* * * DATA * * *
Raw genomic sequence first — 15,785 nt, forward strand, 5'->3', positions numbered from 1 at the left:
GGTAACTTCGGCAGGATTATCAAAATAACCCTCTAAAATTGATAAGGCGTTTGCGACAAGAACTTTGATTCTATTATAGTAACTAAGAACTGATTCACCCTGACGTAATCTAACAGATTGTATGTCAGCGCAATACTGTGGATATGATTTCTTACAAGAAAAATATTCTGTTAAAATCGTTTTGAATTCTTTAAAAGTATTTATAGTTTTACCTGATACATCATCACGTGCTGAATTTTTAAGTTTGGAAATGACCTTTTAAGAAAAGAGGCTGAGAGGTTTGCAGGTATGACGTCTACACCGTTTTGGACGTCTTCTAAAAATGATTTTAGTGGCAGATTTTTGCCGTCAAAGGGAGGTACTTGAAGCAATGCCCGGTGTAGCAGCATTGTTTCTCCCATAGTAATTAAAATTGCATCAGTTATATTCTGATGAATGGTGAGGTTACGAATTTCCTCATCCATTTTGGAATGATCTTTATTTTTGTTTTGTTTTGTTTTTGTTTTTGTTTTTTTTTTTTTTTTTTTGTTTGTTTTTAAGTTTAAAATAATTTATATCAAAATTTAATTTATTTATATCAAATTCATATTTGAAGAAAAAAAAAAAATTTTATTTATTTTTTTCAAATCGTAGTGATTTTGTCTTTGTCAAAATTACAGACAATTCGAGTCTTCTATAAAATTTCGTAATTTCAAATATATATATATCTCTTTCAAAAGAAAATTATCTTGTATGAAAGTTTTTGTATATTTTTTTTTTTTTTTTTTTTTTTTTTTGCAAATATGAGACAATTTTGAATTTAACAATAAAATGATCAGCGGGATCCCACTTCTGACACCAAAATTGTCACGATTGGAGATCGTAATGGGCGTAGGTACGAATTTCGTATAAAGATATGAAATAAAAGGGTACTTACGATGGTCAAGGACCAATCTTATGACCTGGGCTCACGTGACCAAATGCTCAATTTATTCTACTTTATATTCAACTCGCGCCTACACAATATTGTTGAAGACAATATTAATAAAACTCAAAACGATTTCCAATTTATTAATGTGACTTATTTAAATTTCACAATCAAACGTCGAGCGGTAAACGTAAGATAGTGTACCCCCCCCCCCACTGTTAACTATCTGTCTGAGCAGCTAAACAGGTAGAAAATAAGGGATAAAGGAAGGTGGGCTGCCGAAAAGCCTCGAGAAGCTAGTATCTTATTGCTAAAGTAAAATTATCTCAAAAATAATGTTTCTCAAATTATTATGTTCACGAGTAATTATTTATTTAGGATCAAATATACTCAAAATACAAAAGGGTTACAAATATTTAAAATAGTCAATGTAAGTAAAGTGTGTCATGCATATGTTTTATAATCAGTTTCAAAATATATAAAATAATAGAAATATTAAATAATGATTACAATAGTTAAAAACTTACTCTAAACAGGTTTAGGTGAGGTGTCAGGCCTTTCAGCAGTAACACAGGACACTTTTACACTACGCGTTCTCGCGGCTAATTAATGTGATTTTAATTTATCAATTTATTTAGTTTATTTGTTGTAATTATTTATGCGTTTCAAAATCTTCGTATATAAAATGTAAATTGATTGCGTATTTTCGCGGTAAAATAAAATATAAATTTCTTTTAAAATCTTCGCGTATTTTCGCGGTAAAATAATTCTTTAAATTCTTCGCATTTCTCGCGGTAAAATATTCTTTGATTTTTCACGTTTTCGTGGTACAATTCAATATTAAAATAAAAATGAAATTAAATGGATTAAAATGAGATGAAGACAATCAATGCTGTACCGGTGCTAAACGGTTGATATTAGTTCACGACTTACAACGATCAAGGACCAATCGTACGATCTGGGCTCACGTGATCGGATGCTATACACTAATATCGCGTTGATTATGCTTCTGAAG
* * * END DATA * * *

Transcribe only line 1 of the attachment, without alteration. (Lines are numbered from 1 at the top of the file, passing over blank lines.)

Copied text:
Raw genomic sequence first — 15,785 nt, forward strand, 5'->3', positions numbered from 1 at the left: